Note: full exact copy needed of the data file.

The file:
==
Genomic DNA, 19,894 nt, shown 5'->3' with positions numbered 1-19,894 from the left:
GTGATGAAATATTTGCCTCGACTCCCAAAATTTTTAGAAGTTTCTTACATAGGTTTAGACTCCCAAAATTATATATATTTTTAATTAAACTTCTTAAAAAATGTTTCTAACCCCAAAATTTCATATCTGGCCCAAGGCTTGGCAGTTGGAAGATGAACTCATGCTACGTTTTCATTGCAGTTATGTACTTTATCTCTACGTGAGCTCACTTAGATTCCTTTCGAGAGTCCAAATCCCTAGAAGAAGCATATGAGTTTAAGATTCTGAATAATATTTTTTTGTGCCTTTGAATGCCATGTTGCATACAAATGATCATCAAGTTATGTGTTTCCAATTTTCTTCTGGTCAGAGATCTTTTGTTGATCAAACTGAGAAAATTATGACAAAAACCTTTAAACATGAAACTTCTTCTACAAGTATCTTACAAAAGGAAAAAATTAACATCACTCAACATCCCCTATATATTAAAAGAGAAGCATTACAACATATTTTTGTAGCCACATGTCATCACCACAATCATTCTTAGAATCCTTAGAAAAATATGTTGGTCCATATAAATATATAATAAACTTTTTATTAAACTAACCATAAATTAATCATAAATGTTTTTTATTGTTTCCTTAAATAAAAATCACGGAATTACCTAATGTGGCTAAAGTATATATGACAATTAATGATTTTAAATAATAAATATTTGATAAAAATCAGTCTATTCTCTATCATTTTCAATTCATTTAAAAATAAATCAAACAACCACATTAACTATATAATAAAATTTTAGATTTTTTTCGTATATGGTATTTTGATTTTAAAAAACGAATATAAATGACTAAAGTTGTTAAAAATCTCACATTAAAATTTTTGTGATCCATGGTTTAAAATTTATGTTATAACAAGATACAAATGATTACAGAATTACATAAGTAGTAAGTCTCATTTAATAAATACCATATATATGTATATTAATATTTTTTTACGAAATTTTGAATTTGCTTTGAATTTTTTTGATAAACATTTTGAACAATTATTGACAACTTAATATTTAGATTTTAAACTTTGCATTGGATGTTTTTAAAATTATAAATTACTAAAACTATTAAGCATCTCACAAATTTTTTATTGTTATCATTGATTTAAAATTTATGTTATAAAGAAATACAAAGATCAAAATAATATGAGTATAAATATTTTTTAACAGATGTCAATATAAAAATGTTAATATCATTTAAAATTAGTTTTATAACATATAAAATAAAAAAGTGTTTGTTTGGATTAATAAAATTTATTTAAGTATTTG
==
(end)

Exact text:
Genomic DNA, 19,894 nt, shown 5'->3' with positions numbered 1-19,894 from the left:
GTGATGAAATATTTGCCTCGACTCCCAAAATTTTTAGAAGTTTCTTACATAGGTTTAGACTCCCAAAATTATATATATTTTTAATTAAACTTCTTAAAAAATGTTTCTAACCCCAAAATTTCATATCTGGCCCAAGGCTTGGCAGTTGGAAGATGAACTCATGCTACGTTTTCATTGCAGTTATGTACTTTATCTCTACGTGAGCTCACTTAGATTCCTTTCGAGAGTCCAAATCCCTAGAAGAAGCATATGAGTTTAAGATTCTGAATAATATTTTTTTGTGCCTTTGAATGCCATGTTGCATACAAATGATCATCAAGTTATGTGTTTCCAATTTTCTTCTGGTCAGAGATCTTTTGTTGATCAAACTGAGAAAATTATGACAAAAACCTTTAAACATGAAACTTCTTCTACAAGTATCTTACAAAAGGAAAAAATTAACATCACTCAACATCCCCTATATATTAAAAGAGAAGCATTACAACATATTTTTGTAGCCACATGTCATCACCACAATCATTCTTAGAATCCTTAGAAAAATATGTTGGTCCATATAAATATATAATAAACTTTTTATTAAACTAACCATAAATTAATCATAAATGTTTTTTATTGTTTCCTTAAATAAAAATCACGGAATTACCTAATGTGGCTAAAGTATATATGACAATTAATGATTTTAAATAATAAATATTTGATAAAAATCAGTCTATTCTCTATCATTTTCAATTCATTTAAAAATAAATCAAACAACCACATTAACTATATAATAAAATTTTAGATTTTTTTCGTATATGGTATTTTGATTTTAAAAAACGAATATAAATGACTAAAGTTGTTAAAAATCTCACATTAAAATTTTTGTGATCCATGGTTTAAAATTTATGTTATAACAAGATACAAATGATTACAGAATTACATAAGTAGTAAGTCTCATTTAATAAATACCATATATATGTATATTAATATTTTTTTACGAAATTTTGAATTTGCTTTGAATTTTTTTGATAAACATTTTGAACAATTATTGACAACTTAATATTTAGATTTTAAACTTTGCATTGGATGTTTTTAAAATTATAAATTACTAAAACTATTAAGCATCTCACAAATTTTTTATTGTTATCATTGATTTAAAATTTATGTTATAAAGAAATACAAAGATCAAAATAATATGAGTATAAATATTTTTTAACAGATGTCAATATAAAAATGTTAATATCATTTAAAATTAGTTTTATAACATATAAAATAAAAAAGTGTTTGTTTGGATTAATAAAATTTATTTAAGTATTTG